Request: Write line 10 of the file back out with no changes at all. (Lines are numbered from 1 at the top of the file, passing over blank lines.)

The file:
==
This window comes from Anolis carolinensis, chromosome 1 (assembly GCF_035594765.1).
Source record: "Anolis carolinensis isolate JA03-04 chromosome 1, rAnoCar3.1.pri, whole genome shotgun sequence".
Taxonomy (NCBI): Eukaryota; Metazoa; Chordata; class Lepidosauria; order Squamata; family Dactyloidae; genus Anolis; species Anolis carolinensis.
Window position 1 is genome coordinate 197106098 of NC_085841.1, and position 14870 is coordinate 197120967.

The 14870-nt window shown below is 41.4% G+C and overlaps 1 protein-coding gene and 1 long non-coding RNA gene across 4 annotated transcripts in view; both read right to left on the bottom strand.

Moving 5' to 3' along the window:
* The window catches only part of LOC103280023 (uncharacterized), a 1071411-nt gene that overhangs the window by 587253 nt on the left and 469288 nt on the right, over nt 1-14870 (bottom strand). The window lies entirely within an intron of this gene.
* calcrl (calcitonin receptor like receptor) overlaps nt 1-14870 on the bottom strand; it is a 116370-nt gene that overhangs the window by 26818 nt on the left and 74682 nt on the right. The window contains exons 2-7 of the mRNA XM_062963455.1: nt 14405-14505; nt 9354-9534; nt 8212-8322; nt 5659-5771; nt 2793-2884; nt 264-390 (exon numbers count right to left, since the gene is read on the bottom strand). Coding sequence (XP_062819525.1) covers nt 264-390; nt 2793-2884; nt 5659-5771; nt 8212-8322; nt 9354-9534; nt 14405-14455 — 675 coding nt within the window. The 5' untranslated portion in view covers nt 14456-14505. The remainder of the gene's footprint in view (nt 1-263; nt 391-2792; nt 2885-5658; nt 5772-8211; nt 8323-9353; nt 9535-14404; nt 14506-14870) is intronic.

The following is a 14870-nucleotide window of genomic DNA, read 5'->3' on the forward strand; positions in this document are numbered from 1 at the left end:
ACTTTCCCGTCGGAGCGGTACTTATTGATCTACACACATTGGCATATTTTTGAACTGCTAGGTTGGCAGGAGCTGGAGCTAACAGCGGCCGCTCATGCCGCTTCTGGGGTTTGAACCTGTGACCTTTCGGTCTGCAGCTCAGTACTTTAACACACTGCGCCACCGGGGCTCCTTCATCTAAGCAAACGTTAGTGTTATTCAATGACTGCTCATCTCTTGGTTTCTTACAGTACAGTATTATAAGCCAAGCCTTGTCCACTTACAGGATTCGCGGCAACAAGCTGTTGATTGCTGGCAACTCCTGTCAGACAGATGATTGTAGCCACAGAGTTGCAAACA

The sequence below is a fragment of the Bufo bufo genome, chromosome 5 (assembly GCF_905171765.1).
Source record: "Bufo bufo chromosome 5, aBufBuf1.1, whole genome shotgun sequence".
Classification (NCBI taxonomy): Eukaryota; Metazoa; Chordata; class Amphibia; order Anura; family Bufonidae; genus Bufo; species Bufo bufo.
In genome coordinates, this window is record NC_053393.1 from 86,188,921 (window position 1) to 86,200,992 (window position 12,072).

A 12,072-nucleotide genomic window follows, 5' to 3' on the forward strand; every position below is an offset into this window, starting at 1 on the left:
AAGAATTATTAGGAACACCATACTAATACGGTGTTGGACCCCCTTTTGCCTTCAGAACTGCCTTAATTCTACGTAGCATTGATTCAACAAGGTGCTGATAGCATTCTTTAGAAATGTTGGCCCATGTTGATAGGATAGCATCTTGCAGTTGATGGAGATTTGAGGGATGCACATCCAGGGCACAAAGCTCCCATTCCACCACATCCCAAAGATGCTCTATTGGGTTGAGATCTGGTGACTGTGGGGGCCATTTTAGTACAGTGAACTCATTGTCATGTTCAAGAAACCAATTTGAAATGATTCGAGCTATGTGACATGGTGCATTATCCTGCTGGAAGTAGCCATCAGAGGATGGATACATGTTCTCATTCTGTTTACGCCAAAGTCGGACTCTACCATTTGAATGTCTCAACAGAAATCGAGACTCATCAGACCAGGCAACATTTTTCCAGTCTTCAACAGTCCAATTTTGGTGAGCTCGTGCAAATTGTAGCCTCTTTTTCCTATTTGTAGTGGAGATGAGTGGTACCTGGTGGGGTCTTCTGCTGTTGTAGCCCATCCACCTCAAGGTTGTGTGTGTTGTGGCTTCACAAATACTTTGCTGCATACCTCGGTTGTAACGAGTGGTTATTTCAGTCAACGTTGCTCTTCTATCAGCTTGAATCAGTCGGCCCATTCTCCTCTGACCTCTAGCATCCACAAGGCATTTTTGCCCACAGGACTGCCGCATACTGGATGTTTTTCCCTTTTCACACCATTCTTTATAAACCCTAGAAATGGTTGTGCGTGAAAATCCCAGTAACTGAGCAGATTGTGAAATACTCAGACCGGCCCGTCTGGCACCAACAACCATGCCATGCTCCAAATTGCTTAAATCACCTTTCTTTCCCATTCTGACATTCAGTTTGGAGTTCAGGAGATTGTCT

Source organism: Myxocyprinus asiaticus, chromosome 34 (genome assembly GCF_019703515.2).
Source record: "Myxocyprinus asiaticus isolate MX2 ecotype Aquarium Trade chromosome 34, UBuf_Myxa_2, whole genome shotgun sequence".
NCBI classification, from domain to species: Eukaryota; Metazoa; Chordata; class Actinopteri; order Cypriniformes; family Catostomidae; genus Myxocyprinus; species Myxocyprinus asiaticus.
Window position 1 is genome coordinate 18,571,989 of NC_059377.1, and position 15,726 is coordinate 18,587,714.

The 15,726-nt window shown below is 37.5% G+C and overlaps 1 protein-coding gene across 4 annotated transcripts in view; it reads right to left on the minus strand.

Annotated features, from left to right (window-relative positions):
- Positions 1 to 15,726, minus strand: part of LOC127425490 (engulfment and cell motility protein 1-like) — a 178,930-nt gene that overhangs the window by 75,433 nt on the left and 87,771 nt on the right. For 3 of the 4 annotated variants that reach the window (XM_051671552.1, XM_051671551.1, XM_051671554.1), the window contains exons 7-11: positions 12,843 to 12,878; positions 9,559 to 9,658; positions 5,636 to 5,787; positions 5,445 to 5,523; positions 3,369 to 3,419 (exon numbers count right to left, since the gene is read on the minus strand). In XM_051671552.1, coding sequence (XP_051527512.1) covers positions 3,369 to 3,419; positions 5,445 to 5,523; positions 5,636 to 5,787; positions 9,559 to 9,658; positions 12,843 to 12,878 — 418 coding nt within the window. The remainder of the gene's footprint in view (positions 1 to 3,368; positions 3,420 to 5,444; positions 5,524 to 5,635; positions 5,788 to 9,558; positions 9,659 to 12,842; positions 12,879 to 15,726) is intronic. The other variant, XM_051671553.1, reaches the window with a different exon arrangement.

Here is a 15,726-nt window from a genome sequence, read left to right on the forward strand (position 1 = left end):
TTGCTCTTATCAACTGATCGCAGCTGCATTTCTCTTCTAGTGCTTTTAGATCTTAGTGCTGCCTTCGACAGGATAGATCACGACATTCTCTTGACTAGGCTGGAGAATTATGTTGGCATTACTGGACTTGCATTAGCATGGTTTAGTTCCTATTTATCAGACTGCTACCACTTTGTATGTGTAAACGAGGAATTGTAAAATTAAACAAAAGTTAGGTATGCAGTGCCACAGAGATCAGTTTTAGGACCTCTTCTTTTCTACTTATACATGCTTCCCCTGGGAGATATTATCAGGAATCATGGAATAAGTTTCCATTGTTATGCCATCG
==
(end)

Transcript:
ACTTTCCCGTCGGAGCGGTACTTATTGATCTACACACATTGGCATATTTTTGAACTGCTAGGTTGGCAGGAGCTGGAGCTAACAGCGGCCGCTCATGCCGCTTCTGGGGTTTGAACCTGTGACCTTTCGGTCTGCAGCTCAGTACTTTAACACACTGCGCCACCGGGGCTCCTTCATCTAAGCAAACGTTAGTGTTATTCAATGACTGCTCATCTCTTGGTTTCTTACAGTACAGTATTATAAGCCAAGCCTTGTCCACTTACAGGATTCGCGGCAACAAGCTGTTGATTGCTGGCAACTCCTGTCAGACAGATGATTGTAGCCACAGAGTTGCAAACA